One must yet note that this text does not reflect the convictions of all members of the Committee, far from it! The discussions among the Committee show on the contrary that this project is more the work of an active minority. It is thus possible to have it modified.
What the ECLJ believes
This general comment is an obvious try to impose obligations that the majority of States have constantly refused. Even more, these new “obligations” are opposed to the text of the Covenant and the intention of the States that wrote and adopted it.
In 1947, the writers of the Universal Declaration of Human Rights (UDHR), of which the Covenant of 1966 is ensued, discussed the beginning of the right to life. While it was proposed to guarantee that “Everyone has the right to life and physical integrity from the moment of conception regardless of his or her physical or mental condition”, the People's Republic of China, supported by the United Kingdom and the USSR obtained that the practice of abortion be tolerated. The Universal Declaration could then be interpreted as protecting, or not, life from conception, but never as imposing the legalization of abortion. The Covenant incidentally prohibits death penalty for pregnant women out of respect for the life of the child.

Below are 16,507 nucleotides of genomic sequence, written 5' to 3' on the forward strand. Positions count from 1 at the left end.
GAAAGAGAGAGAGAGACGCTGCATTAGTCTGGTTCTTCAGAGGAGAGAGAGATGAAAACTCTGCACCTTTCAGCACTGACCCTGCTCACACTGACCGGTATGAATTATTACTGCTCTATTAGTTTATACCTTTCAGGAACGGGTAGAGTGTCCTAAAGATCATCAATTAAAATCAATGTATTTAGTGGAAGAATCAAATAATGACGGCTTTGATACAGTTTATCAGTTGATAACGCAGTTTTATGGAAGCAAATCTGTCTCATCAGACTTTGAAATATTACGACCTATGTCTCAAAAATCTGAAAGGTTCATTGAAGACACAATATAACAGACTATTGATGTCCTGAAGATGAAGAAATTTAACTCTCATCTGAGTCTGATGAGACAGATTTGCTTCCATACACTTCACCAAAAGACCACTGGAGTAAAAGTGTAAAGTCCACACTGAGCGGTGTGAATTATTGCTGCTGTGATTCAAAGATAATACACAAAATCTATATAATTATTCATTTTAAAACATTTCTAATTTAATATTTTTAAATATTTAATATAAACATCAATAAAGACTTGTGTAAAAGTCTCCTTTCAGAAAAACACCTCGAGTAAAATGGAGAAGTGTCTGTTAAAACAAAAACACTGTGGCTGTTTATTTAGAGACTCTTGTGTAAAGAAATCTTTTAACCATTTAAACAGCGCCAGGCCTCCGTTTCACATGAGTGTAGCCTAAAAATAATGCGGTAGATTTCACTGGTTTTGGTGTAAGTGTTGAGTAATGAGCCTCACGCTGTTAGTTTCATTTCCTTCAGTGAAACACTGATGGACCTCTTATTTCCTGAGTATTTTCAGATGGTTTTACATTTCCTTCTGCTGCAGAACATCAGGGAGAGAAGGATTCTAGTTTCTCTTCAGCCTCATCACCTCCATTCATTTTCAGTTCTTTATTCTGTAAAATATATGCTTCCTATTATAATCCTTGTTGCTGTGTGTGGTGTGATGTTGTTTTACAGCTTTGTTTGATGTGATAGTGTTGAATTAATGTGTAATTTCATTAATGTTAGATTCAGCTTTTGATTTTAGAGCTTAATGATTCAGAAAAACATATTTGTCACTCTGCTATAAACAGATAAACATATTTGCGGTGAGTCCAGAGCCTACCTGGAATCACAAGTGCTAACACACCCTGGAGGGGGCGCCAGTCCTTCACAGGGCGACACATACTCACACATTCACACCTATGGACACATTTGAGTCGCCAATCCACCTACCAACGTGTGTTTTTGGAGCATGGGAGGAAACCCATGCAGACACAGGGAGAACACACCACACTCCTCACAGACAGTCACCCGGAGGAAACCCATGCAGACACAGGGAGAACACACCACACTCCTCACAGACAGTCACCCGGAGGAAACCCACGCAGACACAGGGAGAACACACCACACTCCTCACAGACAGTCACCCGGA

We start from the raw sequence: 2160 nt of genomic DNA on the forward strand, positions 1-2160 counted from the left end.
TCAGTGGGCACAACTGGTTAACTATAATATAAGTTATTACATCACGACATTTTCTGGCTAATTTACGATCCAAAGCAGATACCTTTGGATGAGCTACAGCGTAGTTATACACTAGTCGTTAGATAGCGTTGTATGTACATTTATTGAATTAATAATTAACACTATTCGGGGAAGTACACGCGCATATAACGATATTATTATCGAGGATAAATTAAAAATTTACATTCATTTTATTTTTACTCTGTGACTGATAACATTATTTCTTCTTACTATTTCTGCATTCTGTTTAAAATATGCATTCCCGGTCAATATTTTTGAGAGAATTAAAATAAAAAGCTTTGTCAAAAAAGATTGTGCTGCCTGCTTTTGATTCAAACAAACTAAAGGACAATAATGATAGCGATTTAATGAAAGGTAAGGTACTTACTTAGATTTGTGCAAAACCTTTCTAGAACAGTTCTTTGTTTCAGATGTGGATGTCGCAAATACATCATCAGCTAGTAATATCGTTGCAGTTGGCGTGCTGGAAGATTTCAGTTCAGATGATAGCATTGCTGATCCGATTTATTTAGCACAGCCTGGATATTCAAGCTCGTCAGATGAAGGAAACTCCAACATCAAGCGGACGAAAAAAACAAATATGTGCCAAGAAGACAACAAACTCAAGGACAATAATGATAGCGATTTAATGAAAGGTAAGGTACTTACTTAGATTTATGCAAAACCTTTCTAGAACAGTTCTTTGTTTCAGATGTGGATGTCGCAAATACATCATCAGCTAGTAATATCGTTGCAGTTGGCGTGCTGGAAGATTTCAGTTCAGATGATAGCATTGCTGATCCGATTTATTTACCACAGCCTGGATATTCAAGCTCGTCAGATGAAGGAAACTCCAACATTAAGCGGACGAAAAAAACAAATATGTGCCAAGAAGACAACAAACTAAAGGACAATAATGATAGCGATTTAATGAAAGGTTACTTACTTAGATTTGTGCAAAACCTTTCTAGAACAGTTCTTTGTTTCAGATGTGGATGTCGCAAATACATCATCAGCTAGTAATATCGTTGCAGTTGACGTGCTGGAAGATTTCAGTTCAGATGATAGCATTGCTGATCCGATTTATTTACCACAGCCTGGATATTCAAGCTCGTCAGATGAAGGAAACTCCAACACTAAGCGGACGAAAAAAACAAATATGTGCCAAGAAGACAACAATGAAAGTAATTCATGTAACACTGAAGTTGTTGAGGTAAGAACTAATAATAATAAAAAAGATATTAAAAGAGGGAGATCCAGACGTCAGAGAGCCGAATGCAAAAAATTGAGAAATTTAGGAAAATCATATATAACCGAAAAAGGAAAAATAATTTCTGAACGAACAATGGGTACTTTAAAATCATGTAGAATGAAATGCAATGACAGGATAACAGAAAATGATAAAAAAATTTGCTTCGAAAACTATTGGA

Since then, the majority of States has constantly rejected the Western attempts aiming at asserting the existence of a universal right to abortion, notably during the conferences on population, development and women in Cairo and Beijing.
The current draft on general comment is thus opposed to the intention of the writers of the Covenant, to the will of States and even to the letter of the treaty. It is also hardly compatible with numerous other international treaties.
How can one logically deduce a right to death from the right to life? The European Court of Human Rights already declared that impossible in 2002.
How can one ignore the life and humanity of an unborn child? Even the European Court never declared the existence of a right to abortion nor totally denied the unborn child the quality of human person and the protection guaranteed by it.
This project is critical because it renounces to recognize the very existence of human life before birth, leaving it without protection towards abortion and all forms of manipulation and exploitation, notably biotechnological. It is also sadly revealing that the draft says little or nothing about the protection of women who wish to give birth to their children, nor on infant health and even less on the obligation made to States to prevent the recourse to abortion.
This text shows a critical decline of the protection of the right to life.
Support the action of the ECLJ
As a Non-Governmental Organization holding special Consultative Status before the United Nations (ECOSOC), the ECLJ will submit a written memorandum to the Human Rights Committee, on the 6th of October, on the last day to submit contributions.
To reinforce this memorandum, we invite you to massively support it by signing here.
The members of the Committee in favour of the right to life need our support and encouragement!